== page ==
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Why Sarek From Star Trek Looks So Familiar

Star Trek fans know Vulcans are an impassive race, governed by logic and reason above all else. They're not given to fits of emotion, even when the answer they seek is not immediately evident. A wise Vulcan would never grow impatient, say, if they were unable to identify a given film or television show in which they had previously seen a particular actor. So, while Ben Cross — who played Spock's father, Sarek, in J.J. Abrams' 2009 Star Trek reboot — may have a distinctive, recognizable face, he might not be someone whose name you know offhand. It would, of course, be understandable if the bowl cut and prosthetic ears throw viewers off a bit as well. In addition to helping relaunch the Star Trek film franchise, the English actor — who died in August 2020 at the age of 72 — had a prolific film, television, and stage career that ultimately spanned five decades. Here are the roles in which you've likely seen him before.

Ben Cross appeared in Chariots of Fire (1981)

Although Cross' first big-screen role came in the 1977 epic WWII film A Bridge Too Far, The Guardian described his role as a "glorified extra." Cross really broke out a few years later after a role on stage in Chicago helped him land a part in Chariots of Fire, which won multiple Academy Awards and is based on the true story of two athletes from the 1924 Olympic Games. Cross portrayed English track and field athlete Harold Abrahams, whose father was a Jewish immigrant. Abrahams ran to overcome antisemitism and ended up winning the 100 meters sprint at the Olympics to take home the gold medal. In addition to being Cross' best known work, the film features one of the most iconic and recognizable moments in movie history, when in the opening moments, Cross and a group of men run barefoot on a Scottish beach to a score by Vangelis. 

Cross followed up with a role in The Citadel (1983)

Following his remarkable turn in Chariots of Fire, Cross made his move into British television, appearing in a number of miniseries in the first half of the decade. In 1983, he portrayed Dr. Andrew Manson in The Citadel, a 10-part adaptation of A.J. Cronin's semi-autobiographical novel, which was originally published in the 1930s. The series, which was partially filmed on location in an area where Cronin practiced medicine, follows Cross' Scottish doctor in the 1920s. He leaves his crusading job in a small Welsh mining town for the easy money of tending to the pampered and wealthy of London before realizing he's sacrificed everything he once believed in. Cross' performance was praised in the New York Times, with John J. O'Connor saying that "Manson is played to grim but winning perfection by Ben Cross." The miniseries was also broadcast in the U.S. on PBS as part of its Masterpiece Theater programming.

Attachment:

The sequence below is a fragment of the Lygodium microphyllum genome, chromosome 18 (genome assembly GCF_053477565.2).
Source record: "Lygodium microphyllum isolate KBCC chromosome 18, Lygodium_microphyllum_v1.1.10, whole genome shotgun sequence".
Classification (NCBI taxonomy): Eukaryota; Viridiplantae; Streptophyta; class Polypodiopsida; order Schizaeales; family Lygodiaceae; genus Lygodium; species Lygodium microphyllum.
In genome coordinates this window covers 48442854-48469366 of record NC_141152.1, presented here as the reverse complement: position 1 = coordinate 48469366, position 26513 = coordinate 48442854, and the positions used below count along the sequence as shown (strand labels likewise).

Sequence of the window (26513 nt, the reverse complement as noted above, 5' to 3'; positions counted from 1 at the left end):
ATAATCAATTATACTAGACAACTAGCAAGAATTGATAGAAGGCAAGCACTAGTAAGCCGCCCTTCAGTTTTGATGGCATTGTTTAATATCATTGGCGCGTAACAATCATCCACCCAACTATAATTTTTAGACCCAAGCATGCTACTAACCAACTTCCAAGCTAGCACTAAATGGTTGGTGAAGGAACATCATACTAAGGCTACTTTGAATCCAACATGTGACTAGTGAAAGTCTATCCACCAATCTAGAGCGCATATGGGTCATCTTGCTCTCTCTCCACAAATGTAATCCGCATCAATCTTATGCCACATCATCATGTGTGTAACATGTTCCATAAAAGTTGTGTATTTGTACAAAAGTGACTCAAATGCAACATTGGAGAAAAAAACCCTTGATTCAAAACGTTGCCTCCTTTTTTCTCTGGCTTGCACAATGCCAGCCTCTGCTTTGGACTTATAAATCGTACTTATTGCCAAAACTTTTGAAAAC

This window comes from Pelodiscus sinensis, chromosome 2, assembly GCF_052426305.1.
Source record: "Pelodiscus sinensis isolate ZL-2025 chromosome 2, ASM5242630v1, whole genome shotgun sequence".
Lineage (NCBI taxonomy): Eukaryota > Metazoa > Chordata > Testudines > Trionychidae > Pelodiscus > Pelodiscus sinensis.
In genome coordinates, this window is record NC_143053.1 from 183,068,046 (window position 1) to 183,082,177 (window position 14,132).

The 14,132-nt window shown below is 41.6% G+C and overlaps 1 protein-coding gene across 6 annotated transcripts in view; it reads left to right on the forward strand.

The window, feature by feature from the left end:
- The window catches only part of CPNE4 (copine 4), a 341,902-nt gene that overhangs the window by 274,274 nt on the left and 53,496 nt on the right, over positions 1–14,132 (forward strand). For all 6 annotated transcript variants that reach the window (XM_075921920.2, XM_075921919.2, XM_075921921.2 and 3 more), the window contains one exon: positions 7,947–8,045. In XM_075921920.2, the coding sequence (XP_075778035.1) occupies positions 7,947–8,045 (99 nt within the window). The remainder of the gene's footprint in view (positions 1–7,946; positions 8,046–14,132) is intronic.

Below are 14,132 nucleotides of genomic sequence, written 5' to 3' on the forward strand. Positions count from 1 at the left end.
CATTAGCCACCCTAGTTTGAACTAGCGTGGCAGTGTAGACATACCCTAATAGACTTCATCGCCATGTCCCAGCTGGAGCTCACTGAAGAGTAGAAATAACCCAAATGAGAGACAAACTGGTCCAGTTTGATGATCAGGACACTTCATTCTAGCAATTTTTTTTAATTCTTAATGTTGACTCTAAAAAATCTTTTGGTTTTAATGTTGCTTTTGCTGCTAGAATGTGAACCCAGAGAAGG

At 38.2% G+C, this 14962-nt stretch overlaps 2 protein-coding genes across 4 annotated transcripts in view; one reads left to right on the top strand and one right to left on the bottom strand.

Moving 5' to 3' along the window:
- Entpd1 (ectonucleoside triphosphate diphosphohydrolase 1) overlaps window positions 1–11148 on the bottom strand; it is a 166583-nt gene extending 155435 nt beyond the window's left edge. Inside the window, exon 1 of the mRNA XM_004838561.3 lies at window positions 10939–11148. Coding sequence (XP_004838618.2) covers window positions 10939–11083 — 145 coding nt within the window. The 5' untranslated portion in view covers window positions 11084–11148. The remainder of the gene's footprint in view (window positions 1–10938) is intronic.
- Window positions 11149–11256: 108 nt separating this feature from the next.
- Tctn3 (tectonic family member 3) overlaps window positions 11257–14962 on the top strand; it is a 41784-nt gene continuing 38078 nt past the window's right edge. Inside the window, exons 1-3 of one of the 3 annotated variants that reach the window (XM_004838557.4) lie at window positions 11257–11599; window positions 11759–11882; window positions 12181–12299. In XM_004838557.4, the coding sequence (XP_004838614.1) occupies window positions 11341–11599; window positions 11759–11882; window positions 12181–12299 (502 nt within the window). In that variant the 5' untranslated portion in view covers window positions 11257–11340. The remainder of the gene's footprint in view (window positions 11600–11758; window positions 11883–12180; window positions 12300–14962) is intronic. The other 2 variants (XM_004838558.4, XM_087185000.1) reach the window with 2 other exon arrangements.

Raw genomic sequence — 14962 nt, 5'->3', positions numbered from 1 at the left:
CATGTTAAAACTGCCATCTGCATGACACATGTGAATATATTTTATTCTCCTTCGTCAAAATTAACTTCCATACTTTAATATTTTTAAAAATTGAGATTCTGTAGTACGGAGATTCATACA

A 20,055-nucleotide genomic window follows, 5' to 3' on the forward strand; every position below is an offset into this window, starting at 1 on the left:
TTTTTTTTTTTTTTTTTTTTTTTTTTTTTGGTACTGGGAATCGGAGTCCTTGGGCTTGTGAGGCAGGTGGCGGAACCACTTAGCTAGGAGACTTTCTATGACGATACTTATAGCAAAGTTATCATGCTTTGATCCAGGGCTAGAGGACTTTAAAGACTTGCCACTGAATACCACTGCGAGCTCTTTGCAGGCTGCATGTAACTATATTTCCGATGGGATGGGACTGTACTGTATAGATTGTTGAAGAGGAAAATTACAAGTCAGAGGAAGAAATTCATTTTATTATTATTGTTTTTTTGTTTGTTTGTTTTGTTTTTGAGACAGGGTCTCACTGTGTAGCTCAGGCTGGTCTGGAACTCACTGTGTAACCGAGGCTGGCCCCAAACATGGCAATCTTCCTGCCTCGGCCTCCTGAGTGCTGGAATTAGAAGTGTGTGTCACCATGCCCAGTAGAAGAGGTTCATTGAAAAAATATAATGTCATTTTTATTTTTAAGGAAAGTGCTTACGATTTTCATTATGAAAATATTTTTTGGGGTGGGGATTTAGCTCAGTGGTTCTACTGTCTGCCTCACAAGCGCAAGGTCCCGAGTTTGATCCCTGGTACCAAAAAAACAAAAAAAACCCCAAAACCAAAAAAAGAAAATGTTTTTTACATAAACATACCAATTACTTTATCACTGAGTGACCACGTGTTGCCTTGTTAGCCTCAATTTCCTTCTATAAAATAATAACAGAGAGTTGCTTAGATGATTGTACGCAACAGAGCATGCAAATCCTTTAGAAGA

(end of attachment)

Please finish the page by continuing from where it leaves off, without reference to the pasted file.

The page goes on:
Cross also appeared on the small screen in Dark Shadows (1991)

Throughout the rest of the '80s, Cross appeared in a number of small films and TV movies. In the early 1990s, the actor's angular features were put to good use in the NBC remake of the cult classic TV soap opera, Dark Shadows, which told the supernatural story of the Collins family. Cross portrayed vampire Barnabas Collins. In the premiere, Barnabas is released from his coffin by a curious groundskeeper, and he pretends to be a long lost relative from England. He begins to take a fancy to the new governess, while a doctor attempts to cure him of his vampirism until she learns his affections lie elsewhere. Although the series was initially a success, it was canceled after just 12 episodes. In 2012, the concept was adapted into a film of the same name starring Johnny Depp in the role of Barnabas Collins.

Ben Cross later appeared in Banshee (2013)

Fans of Cinemax's underrated action drama Banshee will recognize Cross as Mr. Rabbit, a violent and vindictive Ukrainian gangster and the father of one of the series' lead characters, Carrie Hopewell (Ivana Miličević). At the start of the series, Rabbit has spent the last 15 years searching for Carrie, whose real name is Anastasia, after she and her boyfriend Lucas (Antony Starr) attempted to rip him off during a heist in order to escape and start a new life together. While her boyfriend went to prison to protect her, Anastasia escaped to the small town of Banshee, Pennsylvania, where she started a new life using her new identity. But when her former boyfriend is released from prison in the series premiere, he tracks her down, takes on the identity of the new sheriff of Banshee, and inadvertently leads Rabbit right to them both. Cross appeared in the first two seasons of the show, which ultimately ran for four seasons.

One of Ben Cross' last projects was 12 Monkeys (2018)

In 2018, Cross made a brief guest appearance in Syfy's mind-bending, time-traveling series 12 Monkeys, a loose adaptation of the 1995 film of the same name, which starred Bruce Willis and Brad Pitt. Cross appears in two episodes of the fourth and final season as Nicodemus, a member of a family whose mission is to protect the Ouroboros, a special artifact passed down through time. Nicodemus lives in the distant past and is the father of Chorus, a young girl who, like Jennifer (Emily Hampshire), hears voices. She helps Jennifer escape after she was imprisoned for supposed witchcraft, at which time Jennifer is able to reunite with Cassie (Amanda Schull) and Cole (Aaron Stanford). Nicodemus tells the team that messages received over the years have told his family to find a weapon — a weapon the team had been searching for all season — and he reveals exactly where they can find it.